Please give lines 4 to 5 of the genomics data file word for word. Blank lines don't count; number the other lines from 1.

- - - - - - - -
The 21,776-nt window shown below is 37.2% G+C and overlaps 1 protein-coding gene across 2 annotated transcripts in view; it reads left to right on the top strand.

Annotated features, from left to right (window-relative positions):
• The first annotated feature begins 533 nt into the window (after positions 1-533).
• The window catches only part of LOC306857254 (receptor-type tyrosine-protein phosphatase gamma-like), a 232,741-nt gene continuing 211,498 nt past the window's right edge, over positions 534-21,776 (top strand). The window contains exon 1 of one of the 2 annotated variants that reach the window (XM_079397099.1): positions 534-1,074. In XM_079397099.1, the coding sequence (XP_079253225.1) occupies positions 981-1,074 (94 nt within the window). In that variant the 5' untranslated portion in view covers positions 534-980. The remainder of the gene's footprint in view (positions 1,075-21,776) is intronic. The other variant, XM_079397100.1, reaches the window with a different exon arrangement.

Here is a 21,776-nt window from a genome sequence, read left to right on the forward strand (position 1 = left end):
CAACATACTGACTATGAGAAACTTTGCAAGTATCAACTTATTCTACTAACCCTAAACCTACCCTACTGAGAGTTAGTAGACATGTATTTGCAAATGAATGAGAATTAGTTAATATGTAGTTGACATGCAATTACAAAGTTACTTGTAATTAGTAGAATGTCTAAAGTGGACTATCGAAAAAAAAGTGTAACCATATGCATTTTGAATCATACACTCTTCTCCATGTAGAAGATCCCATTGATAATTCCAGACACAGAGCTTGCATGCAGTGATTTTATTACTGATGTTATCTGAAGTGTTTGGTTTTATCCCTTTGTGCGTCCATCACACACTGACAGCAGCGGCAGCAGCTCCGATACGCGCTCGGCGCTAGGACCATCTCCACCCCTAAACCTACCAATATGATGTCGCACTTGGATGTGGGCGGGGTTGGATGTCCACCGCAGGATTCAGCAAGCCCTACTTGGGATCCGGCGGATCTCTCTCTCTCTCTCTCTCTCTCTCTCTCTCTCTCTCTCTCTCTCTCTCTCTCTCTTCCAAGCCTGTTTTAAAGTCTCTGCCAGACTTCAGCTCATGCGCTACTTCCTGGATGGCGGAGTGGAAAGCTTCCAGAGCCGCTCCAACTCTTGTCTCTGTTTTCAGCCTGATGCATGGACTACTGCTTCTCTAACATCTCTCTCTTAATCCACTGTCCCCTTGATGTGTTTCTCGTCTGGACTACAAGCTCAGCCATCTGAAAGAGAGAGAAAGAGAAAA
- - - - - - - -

• The window catches only part of LOC306857254 (receptor-type tyrosine-protein phosphatase gamma-like), a 232,741-nt gene continuing 211,498 nt past the window's right edge, over positions 534-21,776 (top strand). The window contains exon 1 of one of the 2 annotated variants that reach the window (XM_079397099.1): positions 534-1,074. In XM_079397099.1, the coding sequence (XP_079253225.1) occupies positions 981-1,074 (94 nt within the window). In that variant the 5' untranslated portion in view covers positions 534-980. The remainder of the gene's footprint in view (positions 1,075-21,776) is intronic. The other variant, XM_079397100.1, reaches the window with a different exon arrangement.

Here is a 21,776-nt window from a genome sequence, read left to right on the forward strand (position 1 = left end):